Jacques was about to tell Martin that he didn't have to call him Monsieur, that plain old "Jacques" would be fine, but stopped himself. He quite liked his new term of address. It made him seem more important. He didn't see why it should, a nineteen-year-old being shown respect by a child was to be expected, especially as he had saved his life. But it gave it a sense of importance he had never had before. So he decided to test the youngster's dedication, and said, "That's Monsieur Beauvais to you." But Martin could tell he was pulling his leg, so replied cheekily,

"Non! I'll call you whatever I want, whenever I feel like it!"

Jacques was tickled by this. He had never heard someone so young be so impertinent to an adult like himself. Well, he supposed he wasn't quite an adult yet. He hadn't ever even fallen in love. So he laughed at Martin's jokes, but with a certain amount of sadness in his voice, for he knew that the little boy might not act like a little boy for much longer.

They reached a perfect spot down by the Seine. It was a back lane, somewhat detached from the main boulevard. The stench was enough make Jacques feel nauseous, and Martin did not look too good himself. Jacques gave him an apologetic look, as if to say "I'm sorry, but it's here or a street full of Germans." Martin understood and sat against the wall. This was his way of saying "We're staying put!". 

The night passed quickly, as by the time they had eaten all the bread, it was almost ten o'clock. Jacques kept suggesting that they should get some sleep, but Martin wanted to stay up, talking. Not about much; About Jacques' family, and about his life before the war. And the unusual thing was, Martin just wanted to listen. He was quite happy to hear the nostalgic stories of Jacques' childhood, without uttering a word about himself. Jacques noticed this, and found it bizarre. Most children of that age would chat for endless amounts of time about the most ordinary things. But Martin didn't want to answer the most basic questions. When Jacques asked why he was on the road to Paris the other day, he shut up like a box, and would not say anything until the subject was changed. So Jacques kept talking, and eventually, they both fell asleep.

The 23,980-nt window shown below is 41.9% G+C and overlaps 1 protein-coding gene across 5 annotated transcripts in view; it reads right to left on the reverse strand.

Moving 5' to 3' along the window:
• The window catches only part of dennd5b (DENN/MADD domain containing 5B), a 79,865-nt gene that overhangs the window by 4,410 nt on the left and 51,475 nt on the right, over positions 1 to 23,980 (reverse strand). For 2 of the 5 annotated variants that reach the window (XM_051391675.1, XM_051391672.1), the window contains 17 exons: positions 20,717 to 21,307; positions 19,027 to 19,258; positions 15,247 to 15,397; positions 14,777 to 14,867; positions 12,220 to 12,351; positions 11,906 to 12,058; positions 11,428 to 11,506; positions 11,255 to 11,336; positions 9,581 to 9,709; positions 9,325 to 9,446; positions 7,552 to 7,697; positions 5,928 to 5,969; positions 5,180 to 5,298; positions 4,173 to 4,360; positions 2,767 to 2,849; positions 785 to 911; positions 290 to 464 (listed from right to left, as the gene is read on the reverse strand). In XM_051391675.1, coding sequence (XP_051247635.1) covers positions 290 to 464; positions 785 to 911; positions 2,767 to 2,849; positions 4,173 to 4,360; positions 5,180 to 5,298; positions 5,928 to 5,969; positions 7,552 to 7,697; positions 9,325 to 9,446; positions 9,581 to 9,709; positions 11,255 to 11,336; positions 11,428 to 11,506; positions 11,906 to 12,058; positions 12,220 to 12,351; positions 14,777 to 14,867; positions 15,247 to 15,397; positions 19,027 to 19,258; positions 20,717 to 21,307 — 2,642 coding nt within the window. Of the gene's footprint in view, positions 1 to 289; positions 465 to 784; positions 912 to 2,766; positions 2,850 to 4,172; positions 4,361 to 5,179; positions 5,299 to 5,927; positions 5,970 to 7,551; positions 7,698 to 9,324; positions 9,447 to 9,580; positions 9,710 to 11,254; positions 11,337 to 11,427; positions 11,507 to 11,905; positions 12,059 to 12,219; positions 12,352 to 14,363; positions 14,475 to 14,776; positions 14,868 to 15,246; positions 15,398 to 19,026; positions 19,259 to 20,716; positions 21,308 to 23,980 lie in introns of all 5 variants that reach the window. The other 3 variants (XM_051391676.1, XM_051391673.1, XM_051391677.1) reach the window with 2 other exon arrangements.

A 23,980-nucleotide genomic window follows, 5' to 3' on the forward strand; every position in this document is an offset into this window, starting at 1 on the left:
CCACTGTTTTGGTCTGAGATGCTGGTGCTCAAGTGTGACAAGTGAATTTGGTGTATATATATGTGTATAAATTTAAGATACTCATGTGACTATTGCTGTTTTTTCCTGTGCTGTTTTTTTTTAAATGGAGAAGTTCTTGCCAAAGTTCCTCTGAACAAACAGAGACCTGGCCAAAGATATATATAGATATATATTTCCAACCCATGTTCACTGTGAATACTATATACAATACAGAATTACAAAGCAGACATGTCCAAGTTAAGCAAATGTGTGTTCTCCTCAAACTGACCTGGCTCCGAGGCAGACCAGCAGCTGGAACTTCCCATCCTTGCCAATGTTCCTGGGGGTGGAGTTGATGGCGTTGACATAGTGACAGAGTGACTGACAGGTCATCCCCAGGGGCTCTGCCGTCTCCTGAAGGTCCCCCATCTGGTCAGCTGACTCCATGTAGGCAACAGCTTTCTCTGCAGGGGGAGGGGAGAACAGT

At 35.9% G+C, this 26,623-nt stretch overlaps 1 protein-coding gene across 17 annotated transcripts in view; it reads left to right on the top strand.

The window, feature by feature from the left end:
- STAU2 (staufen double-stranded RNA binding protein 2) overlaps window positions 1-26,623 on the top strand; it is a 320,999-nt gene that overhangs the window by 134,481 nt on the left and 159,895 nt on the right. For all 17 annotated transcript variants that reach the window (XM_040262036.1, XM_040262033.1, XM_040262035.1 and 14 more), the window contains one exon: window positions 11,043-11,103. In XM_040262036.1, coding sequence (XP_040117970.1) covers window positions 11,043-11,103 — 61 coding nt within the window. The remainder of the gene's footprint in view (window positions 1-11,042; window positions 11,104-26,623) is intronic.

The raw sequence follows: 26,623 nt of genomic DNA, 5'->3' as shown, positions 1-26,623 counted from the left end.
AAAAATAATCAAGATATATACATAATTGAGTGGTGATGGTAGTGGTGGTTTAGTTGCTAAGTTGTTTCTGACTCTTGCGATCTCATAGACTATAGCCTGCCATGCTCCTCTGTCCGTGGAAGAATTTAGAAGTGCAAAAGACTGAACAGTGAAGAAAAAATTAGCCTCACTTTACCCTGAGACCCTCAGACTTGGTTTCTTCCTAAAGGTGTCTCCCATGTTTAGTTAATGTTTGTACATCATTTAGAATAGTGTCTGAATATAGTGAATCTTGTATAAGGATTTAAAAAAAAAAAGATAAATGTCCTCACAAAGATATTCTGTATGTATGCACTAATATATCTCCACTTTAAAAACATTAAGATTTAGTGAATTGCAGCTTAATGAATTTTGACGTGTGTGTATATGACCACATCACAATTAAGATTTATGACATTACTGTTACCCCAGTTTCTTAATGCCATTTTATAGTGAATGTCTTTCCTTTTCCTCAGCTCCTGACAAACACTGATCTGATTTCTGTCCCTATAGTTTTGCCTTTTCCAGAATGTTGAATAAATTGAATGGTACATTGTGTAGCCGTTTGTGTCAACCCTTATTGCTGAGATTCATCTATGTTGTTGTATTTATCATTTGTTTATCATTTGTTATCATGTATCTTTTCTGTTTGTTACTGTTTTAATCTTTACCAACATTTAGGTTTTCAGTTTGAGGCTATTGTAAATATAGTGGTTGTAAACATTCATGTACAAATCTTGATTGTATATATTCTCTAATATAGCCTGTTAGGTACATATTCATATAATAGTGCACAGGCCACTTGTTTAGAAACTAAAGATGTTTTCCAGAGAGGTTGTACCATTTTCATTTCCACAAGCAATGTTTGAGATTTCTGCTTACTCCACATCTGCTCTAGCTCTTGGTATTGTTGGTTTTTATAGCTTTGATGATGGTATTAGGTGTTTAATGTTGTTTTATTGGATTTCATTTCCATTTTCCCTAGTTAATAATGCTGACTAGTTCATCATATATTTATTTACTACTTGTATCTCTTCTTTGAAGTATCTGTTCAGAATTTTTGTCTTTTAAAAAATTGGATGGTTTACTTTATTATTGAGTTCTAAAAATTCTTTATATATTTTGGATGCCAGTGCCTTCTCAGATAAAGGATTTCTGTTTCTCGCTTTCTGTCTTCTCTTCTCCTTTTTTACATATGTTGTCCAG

Martin woke with a start. He was not in the alleyway any more. He opened his eyes and found himself in a room with white wallpaper and luxurious carpet. There was a girl sitting in a chair in the far corner of the room. He guessed she was about fifteen, maybe a little older. She looked at him. She smiled. The girl seemed nice. Presently, she went out of the room, and Martin had time to think. Who was this girl? And where was he? He got up, and looked out of the small window. He saw the lane where he had slept the night before, although he was two or three floors above it. He heard the girl shout down the corridor, "Uncle Jean, Martin's awake!" and a man's voice shout back, "Merci Camille. I'll be along to his room in a minute." Martin rushed back into bed and pulled the covers over himself. He realised he was wearing a set of pyjamas. They were not his, but they were warm and clean, and hey! they were free clothes! Who was he, who had only ever had three pairs of trousers in his life, to complain?

The girl, whom he now knew was Camille, came back in.

"Bonjour! Ca va? How are you? Uncle Jean will be here in a moment to explain everything. In the meantime, Jacques is next door. Would you like to see him?"

Martin's face lit up, and he said, yes he would, as he needed to say thank you. Camille led him out into a nicely decorated hallway, then through a door on the right, a little way along. Then Camille smiled again as she opened the door, and Martin knew she was to be trusted. She was his friend. 

 

 

The End